3. What do you consider to be the three biggest issues facing the City today?

1) Improve community engagement/involvement and City planning transparency so: a) none feel unheard, unequal or unwelcome (e.g. 5th Avenue development, and North and South Naperville); b) homeownership and business entry barriers are lowered; and c) business growth cuts residential taxes.

2) Expedite the adoption of cost-saving IT technologies, help by creating a resident IT Advisory Board, and improve City operating processes to deliver greater safety, streamlined City services, and cost-reducing efficiencies that eliminate the sales tax that was promised to sunset.

3) Grow Naperville in a responsible/sustainable way that protects against future budget deficits and tax growth (unfunded Federal and State mandates, and personnel and operating costs that rise with the rest of the economy), that stays within Naperville’s character, and does not compound traffic and other known problems.

4. Realistically and fiscally speaking, if you could change/improve one thing in the City, what would it be?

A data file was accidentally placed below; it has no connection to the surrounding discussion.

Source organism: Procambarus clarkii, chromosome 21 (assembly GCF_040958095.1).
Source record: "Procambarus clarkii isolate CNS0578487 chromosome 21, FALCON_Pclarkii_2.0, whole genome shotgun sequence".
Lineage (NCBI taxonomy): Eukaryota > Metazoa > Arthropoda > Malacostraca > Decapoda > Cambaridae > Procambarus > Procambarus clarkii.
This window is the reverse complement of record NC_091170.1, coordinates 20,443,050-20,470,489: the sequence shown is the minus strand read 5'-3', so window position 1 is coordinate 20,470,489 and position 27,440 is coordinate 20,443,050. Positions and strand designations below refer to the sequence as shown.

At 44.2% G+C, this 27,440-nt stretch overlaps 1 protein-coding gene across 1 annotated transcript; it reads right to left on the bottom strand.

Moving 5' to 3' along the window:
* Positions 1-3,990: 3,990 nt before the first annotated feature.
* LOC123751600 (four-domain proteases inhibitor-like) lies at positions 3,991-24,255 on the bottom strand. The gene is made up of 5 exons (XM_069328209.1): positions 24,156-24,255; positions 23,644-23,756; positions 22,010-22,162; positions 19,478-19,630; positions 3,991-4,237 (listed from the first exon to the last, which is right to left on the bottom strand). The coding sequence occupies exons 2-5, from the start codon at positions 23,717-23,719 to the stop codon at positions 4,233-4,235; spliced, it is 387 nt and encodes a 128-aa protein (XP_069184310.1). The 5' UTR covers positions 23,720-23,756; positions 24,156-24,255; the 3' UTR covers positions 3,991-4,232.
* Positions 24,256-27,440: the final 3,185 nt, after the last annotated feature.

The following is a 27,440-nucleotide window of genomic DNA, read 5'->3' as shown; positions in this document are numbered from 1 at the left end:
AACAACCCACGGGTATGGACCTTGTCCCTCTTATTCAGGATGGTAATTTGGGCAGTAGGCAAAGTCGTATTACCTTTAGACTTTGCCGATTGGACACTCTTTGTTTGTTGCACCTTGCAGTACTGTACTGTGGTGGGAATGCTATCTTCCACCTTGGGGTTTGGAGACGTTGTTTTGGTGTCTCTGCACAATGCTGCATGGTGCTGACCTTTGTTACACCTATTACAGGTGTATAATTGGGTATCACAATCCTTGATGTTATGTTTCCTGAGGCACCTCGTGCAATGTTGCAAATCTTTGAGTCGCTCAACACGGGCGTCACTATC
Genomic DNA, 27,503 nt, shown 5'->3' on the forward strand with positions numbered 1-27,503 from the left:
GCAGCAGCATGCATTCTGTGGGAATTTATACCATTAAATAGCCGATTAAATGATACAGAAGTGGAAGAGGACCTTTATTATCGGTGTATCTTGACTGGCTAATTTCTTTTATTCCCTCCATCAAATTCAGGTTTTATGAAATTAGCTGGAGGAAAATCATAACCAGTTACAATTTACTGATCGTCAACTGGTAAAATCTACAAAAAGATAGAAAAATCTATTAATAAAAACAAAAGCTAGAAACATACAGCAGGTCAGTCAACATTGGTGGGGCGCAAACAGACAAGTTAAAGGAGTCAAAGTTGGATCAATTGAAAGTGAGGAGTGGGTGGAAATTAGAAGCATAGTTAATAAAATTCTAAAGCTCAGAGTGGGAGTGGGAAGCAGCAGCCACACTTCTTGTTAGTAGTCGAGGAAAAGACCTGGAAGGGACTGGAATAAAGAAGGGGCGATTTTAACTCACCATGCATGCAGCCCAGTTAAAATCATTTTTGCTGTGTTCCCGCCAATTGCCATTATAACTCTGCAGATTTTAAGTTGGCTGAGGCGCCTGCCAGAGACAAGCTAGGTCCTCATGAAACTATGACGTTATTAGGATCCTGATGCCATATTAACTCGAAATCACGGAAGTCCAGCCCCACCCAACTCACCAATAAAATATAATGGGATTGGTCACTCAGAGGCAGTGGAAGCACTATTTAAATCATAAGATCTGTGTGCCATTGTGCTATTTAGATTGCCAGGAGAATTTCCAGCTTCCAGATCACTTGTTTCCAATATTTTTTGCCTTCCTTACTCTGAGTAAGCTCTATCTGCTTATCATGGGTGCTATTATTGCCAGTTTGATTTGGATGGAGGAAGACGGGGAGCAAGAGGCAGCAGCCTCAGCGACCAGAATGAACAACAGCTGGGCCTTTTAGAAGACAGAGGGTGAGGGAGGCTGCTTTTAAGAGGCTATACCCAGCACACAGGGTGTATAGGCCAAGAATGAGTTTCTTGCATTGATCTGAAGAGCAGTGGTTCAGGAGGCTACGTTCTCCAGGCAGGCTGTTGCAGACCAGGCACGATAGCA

Continue to promote improvement of the Ogden Corridor with a mix of business and residential, each being a financial engine supporting the other’s success, in a way that can also address affordability/aging-in-place residence concerns, work/live/play-in-Naperville ambitions for lower income residents, and that uses green technology to link this new area with Naperville’s commuter rail and downtown (that could also be used for remote parking commuting thereby reducing downtown traffic congestion). Financial incentives exist at State and Federal levels to promote such business and home development for what is conceivably a “blighted” area, particularly if these efforts can achieve attainable housing targets, and Pace and the City’s own utility company might joint venture for such green transportation (electric overhead buses, CNG, etc.). This is a community vision worth exploring with the community.

5. What do you think the City Council could do to help keep Naperville affordable for homeowners of all ages?